Why do Croatians hate Serbs so much

"We hate Hungarians, Croatians and Muslims"

"We beat up gypsies, we hate Hungarians, Croats, Muslims and Jews," says 22-year-old Nemanja. He's a skinhead and a Serb. His heroes are Radovan Karadzic and Ratko Mladic, wanted by the UN tribunal for war crimes, "because they fought for Serbianism". And Adolf Hitler because he saw through the "Jewish world conspiracy".

He doesn't know any Jews, but he "knows" that they "incited" America against Serbia. He wants to show the Hungarian minority "where to go", namely that "Serbia belongs to Serbs". He is from Novi Sad, the capital of the multi-ethnic province of Vojvodina. Nemanja is one of 75 percent of young people who have never been abroad and who describe their future prospects as hopeless.

"Blood and Honor"

Over 50 percent are unemployed and live with their parents. In Vojvodina in particular, more and more right-wing extremist organizations are joining. Nevertheless, there is no institution in Serbia that deals with young people. Perhaps that is why around 400,000 young people left the country.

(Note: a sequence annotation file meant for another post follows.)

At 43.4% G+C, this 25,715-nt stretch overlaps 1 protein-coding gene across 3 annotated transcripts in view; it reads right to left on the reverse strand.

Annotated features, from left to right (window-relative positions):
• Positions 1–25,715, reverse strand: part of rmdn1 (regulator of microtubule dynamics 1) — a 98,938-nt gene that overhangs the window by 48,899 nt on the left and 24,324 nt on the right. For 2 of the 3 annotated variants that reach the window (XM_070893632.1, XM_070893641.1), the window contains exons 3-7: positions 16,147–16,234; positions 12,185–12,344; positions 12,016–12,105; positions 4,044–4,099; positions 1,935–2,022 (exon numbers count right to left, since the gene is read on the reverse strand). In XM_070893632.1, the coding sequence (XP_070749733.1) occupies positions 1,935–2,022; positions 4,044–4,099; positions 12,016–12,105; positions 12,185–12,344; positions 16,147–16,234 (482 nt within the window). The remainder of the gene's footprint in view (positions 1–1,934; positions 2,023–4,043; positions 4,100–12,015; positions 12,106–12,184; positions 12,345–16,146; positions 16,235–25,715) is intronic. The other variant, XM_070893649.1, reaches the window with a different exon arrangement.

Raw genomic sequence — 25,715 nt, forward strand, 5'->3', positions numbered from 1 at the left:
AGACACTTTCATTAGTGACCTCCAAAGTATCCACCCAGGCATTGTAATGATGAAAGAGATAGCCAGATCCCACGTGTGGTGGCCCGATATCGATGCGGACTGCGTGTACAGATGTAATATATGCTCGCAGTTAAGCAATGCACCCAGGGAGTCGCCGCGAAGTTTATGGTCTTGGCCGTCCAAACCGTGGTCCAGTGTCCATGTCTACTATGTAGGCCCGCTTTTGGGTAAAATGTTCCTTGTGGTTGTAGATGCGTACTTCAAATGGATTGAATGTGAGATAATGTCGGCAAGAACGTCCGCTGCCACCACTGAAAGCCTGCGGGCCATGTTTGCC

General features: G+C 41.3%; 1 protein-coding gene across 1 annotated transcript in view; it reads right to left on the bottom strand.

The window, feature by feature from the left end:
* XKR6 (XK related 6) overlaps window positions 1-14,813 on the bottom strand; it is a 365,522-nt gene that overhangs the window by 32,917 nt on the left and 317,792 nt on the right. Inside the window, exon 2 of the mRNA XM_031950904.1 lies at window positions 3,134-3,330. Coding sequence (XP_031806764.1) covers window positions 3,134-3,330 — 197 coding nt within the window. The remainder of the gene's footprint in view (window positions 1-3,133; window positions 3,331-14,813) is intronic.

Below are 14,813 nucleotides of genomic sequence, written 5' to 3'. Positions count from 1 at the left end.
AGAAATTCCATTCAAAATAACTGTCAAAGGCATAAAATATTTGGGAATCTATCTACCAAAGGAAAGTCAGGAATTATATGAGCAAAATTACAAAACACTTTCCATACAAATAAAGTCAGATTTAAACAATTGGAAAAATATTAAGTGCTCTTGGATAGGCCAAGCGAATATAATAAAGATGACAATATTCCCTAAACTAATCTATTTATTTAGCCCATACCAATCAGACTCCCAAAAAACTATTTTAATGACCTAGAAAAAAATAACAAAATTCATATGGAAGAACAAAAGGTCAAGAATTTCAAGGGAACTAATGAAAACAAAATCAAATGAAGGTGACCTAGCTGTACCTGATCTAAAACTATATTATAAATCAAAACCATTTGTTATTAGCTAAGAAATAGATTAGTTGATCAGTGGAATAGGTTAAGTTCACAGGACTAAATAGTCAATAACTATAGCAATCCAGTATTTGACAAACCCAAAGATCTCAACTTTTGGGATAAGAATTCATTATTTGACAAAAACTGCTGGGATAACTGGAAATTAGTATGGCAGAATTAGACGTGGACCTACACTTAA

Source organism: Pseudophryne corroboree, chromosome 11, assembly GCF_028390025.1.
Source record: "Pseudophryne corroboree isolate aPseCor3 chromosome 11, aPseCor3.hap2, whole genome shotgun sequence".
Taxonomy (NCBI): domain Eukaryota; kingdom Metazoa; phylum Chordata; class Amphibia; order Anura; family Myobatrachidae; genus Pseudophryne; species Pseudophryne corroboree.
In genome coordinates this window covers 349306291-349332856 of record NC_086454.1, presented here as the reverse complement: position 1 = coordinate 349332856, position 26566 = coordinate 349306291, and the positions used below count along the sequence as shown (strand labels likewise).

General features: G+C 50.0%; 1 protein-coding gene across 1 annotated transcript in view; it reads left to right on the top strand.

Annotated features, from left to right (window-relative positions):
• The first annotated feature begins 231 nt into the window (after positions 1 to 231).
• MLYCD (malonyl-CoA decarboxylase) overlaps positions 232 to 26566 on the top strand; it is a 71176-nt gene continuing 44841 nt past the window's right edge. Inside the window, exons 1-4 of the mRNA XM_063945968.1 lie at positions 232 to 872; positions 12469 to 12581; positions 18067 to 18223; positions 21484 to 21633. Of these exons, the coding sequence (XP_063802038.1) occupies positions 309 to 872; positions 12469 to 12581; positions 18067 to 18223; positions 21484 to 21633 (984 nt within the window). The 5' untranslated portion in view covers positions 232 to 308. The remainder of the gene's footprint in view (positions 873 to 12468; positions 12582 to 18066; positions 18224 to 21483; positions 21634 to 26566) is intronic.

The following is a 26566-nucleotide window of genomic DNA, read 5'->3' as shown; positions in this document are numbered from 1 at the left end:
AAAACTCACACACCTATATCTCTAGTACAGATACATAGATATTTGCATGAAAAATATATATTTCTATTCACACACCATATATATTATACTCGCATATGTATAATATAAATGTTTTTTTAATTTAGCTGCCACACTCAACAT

There are people like Nemanja everywhere, according to sociologists, but what is specific to Serbia is that right-wing groups are the fringes of a society that refuses to confront its own "blood and soil" ideology and the war-inciting politics of Slobodan Milosevic as a whole.

The ultra-nationalist "Serbian Radicals" (SRS) have been politically rehabilitated and with over thirty percent are by far the strongest party in Serbia. Only recently, the Ministry of the Interior listed "neo-Nazi, chauvinist, racist and anti-Semitic" organizations in Vojvodina: "National Marching Column", "Blood and Honor", "Racist Nationalists" and skinheads. All of them are "anti-Western", according to the police report. The organization "Obraz" (cheek), which is close to the Serbian Orthodox Church, is described as "clerical fascist". The Hungarian movements "64 counties" and "Honved" in Vojvodina are not "expressly" described as neo-Nazi.

None of these groups has been banned so far. Literature like "Mein Kampf" or "The Elders of Zion" can be bought in bookstores. In Belgrade's "Knez Mihailova" pedestrian zone, T-shirts with Mladic and Karadzic, which have also found their place in Serbian folk songs, are sold. From the offices of HypoVereinsbank you can see a huge poster by Milosevic. A declaration on the sixtieth anniversary of the UN could not be passed in parliament because the SRS blamed the organization for the "disintegration of the former Yugoslavia" and accused them of wanting to "take away" Kosovo from Serbia.

Stop fascism ", demanded forty NGOs. They warned of" anti-Western "sentiment that could drive Serbia back into international isolation. (DER STANDARD, print edition, December 17/18, 2005)
By Andrej Ivanji from Belgrade